Adobe Systems has named Brad Arkin, who oversaw a major overhaul of the product and engineering activities at the company, to the newly created chief security officer position.
Arkin set out to build out a software security program aimed at developing security defenses to thwart attacks targeting flaws in the company's Reader and Acrobat products and push out patches in a more timely and automated fashion to the millions of users of the company's ubiquitous Flash and .PDF software. In a blog post Thursday, Arkin, who has spent almost 5 years at the company, said he would continue to oversee the Adobe Security Software Engineering Team (ASSET).
"The driving goal behind our security work is to protect our customers from those who would seek to harm them," Arkin wrote. "Adobe has some of the most widely-deployed software in the world and we are keenly aware that this makes us a target."
[Related: Top 10 Malware Threats To Microsoft PCs]
Arkin will report to Bryan Lamkin, senior vice president of technology and corporate development. Under the ASSET team, Arkin will guide the company's secure product lifecycle, the foundation of which was created using the Microsoft Security Development Lifecyle. Microsoft provides its SDL as a guide for other firms to inject security into its development processes.
Adobe had suffered from years of millions of lines of outdated, legacy code, which had been acquired and changed hands a number of times. The firm set out to establish the mechanism to address serious vulnerabilities quickly while addressing underlying issues preventing more robust security defenses in its software used frequently by both enterprise and consumers.
Arkin will continue overseeing the Product Security Incident Response Team (PSIRT), responsible for managing response to product security incidents.
"In my new role, I have the opportunity to lead Engineering Infrastructure Security, a team that builds and maintains security-critical internal services relied on by our product and engineering teams, such as code signing and build environments," Arkin wrote. "I will also continue to manage and foster two-way communication with the broader security community, a vital part of the central security function."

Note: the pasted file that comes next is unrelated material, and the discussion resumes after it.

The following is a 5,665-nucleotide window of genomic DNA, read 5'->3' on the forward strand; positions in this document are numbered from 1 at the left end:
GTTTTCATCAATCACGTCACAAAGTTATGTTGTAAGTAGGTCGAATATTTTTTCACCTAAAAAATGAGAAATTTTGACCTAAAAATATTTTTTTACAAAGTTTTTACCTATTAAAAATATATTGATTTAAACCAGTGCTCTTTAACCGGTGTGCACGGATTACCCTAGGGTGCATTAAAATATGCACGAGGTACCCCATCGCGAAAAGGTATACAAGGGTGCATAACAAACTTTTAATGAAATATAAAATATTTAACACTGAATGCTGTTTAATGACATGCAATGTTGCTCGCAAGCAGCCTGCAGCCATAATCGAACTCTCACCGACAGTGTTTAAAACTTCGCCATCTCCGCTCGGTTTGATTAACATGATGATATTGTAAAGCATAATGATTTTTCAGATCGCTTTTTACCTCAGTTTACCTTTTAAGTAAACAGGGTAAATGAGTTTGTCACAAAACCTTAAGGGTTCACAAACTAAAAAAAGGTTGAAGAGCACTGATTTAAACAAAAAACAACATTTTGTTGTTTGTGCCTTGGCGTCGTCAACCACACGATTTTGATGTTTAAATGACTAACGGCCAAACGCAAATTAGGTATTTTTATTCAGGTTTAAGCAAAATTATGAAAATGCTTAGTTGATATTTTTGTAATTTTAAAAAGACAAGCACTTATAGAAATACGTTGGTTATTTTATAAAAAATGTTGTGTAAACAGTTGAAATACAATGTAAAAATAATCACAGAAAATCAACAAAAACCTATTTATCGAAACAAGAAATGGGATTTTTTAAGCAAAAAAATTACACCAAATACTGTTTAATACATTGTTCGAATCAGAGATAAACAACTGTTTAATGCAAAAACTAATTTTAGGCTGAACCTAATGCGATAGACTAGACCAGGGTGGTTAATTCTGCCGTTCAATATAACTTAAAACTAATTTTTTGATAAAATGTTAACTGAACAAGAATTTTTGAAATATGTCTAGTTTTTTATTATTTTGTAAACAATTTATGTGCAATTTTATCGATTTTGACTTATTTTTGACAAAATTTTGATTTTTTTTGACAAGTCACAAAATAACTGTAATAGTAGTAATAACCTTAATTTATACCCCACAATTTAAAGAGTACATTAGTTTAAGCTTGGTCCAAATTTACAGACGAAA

The company's engineering team is also responsible for rolling out sandbox environments around its products that make it more difficult for attackers to successfully infect a user system. The company issued support last year of the sandbox security mechanism for Flash in Firefox. It is also available for Google Chrome. "Protected Mode" for Adobe Reader and Acrobat was rolled out in 2010.
Adobe Reader X, which has the sandbox security component, was created in response to attacks targeting zero-day flaws in the software. Adobe Reader X also has a protected view feature, introduced in 2011, which adds another layer of security when a user opens an untrusted file.
Arkin has pointed out that no security mechanism is a silver bullet, and like most software companies, the firm continues to deal with exploits that bypass security restrictions.
"We remain committed to doing everything we can to defend against the bad guys. I am excited to continue leading the charge at Adobe," Arkin wrote.
PUBLISHED APRIL 25, 2013